hort.net Seasonal photo, (c) 2006 Christopher P. Lindsey, All Rights Reserved: do not copy
articles | gallery of plants | blog | tech blog | plant profiles | patents | mailing lists | top stories | links | shorturl service | tom clothier's archive0
Gallery of Plants
Tech Blog
Plant Profiles
Mailing Lists
    Search ALL lists
    Search help
    Subscription info
Top Stories
sHORTurl service
Tom Clothier's Archive
 Top Stories
New Trillium species discovered

Disease could hit Britain's trees hard

Ten of the best snowdrop cultivars

Plant protein database helps identify plant gene functions

Dendroclimatologists record history through trees

Potato beetle could be thwarted through gene manipulation

Hawaii expands coffee farm quarantine

Study explains flower petal loss

RSS story archive

More harvesting

  • To: <gardenchat@hort.net>
  • Subject: More harvesting
  • From: "Johnson Cyndi D Civ 95 CG/SCSRT" <cyndi.johnson@edwards.af.mil>
  • Date: Tue, 17 Jul 2007 09:10:27 -0700
  • Content-class: urn:content-classes:message
  • Thread-index: AcfIjP1M+Ek7PUWqQZycf/G5eWK62A==
  • Thread-topic: More harvesting

I am coming to the end of the green bean season, seems pretty short to
me but the plants are not producing many new flowers. Last Saturday I
started harvesting at 7:30 am and finished my third canner load at 4:30
pm.  I did 30 jars of green beans and still had a bag left over, but to
run another canner load was at least an hour and I was out of enthusiasm
for the day. So we're eating a lot of fresh green beans at dinner now,
not a bad thing. I should have harvested tomatoes on Sunday, I think I
could have done a bunch of jars of just cut-up tomatoes, but after
looking at them I decided they could go a while longer and instead did
some other chores.
The soybeans are ready too, in fact it looks like I might have waited a
bit long on some of them. I picked a basket full on Sunday and we had
edamame last night, where you just boil the whole pod and then squeeze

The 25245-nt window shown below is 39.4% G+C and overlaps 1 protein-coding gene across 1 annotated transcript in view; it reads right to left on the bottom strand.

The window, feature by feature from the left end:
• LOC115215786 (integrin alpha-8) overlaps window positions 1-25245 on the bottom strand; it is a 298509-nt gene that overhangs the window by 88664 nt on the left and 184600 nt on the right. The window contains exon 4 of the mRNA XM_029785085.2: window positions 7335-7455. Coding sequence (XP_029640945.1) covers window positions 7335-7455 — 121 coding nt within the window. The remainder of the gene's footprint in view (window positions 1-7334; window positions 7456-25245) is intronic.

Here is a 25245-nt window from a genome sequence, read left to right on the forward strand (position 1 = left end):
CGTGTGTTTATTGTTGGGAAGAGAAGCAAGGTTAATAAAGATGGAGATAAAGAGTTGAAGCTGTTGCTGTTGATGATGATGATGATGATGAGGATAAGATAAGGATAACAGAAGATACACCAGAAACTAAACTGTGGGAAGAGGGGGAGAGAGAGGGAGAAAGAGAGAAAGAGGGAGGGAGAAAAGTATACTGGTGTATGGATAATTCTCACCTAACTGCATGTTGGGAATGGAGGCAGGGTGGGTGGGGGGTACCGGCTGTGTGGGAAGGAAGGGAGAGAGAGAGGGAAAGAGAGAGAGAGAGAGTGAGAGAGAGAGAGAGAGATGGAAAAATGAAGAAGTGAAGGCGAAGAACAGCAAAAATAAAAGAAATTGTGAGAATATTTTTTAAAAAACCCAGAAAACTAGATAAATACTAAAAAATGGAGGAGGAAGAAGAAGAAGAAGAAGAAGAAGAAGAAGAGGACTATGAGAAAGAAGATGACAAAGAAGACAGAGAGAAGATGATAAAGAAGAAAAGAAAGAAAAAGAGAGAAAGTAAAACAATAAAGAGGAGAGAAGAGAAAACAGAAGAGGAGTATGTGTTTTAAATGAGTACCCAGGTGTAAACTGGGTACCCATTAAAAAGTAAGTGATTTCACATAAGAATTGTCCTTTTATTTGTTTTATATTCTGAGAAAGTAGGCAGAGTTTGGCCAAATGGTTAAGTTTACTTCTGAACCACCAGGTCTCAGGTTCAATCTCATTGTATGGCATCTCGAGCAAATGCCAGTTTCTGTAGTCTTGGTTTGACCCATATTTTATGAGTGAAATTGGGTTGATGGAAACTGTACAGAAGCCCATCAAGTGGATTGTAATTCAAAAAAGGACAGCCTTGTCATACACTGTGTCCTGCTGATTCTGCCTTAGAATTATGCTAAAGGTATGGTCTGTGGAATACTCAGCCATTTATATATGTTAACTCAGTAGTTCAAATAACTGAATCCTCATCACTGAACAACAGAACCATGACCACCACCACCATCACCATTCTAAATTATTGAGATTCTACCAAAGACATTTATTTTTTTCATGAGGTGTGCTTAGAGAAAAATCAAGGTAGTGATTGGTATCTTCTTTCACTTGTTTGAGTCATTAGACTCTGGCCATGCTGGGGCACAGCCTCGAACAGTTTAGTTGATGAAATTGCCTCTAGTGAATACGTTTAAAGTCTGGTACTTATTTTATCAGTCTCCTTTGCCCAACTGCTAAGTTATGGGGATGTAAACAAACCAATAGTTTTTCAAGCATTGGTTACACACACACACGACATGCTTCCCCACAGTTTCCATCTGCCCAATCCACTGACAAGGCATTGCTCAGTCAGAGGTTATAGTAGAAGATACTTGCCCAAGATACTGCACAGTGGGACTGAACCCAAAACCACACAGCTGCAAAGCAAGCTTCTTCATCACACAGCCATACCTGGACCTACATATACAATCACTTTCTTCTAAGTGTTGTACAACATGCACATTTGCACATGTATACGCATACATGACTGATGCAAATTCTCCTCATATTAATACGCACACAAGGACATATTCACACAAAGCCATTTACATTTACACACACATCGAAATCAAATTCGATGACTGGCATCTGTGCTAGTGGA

them out of the shell to eat, it was pretty good. I have never tried
preserving them before so I need to look in my books and see if they
have anything, but I think what I'm going to do is boil them in the pods
and then freeze them like that. I'll do some tonight and we can see what
the texture is like in a couple days. They succeeded remarkably well
considering the rabbit damage, I think I might get 20 pounds or more
from that patch. I might try roasting some too.
I haven't done anything about my thoughts on the front yard but my
husband and I were talking about the teahouse garden, and we both
decided the sloping bank of prostrate rosemary is not what we wanted.
Not prostrate enough, and it just looks messy. So he's pulling that out
and now I'm considering maybe clumps of blue fescue. Last year we saw
some nice mugo pines at the nursery, I think those can be kept small,
and I'll look for some other foliage plants that look like they might
belong in a Japanese garden but will handle the intense sun and heat on
the little slope. If we could get some largish rocks it will help too. I
know where to get the rocks but lifting them will be a trick.
On my desk is 5 pounds of zucchini I picked yesterday, I need to go give
that away. I haven't exhausted all my contacts in this building yet so I
think I'll find some takers.


To sign-off this list, send email to majordomo@hort.net with the

Other Mailing lists | Author Index | Date Index | Subject Index | Thread Index

 © 1995-2017 Mallorn Computing, Inc.All Rights Reserved.
Our Privacy Statement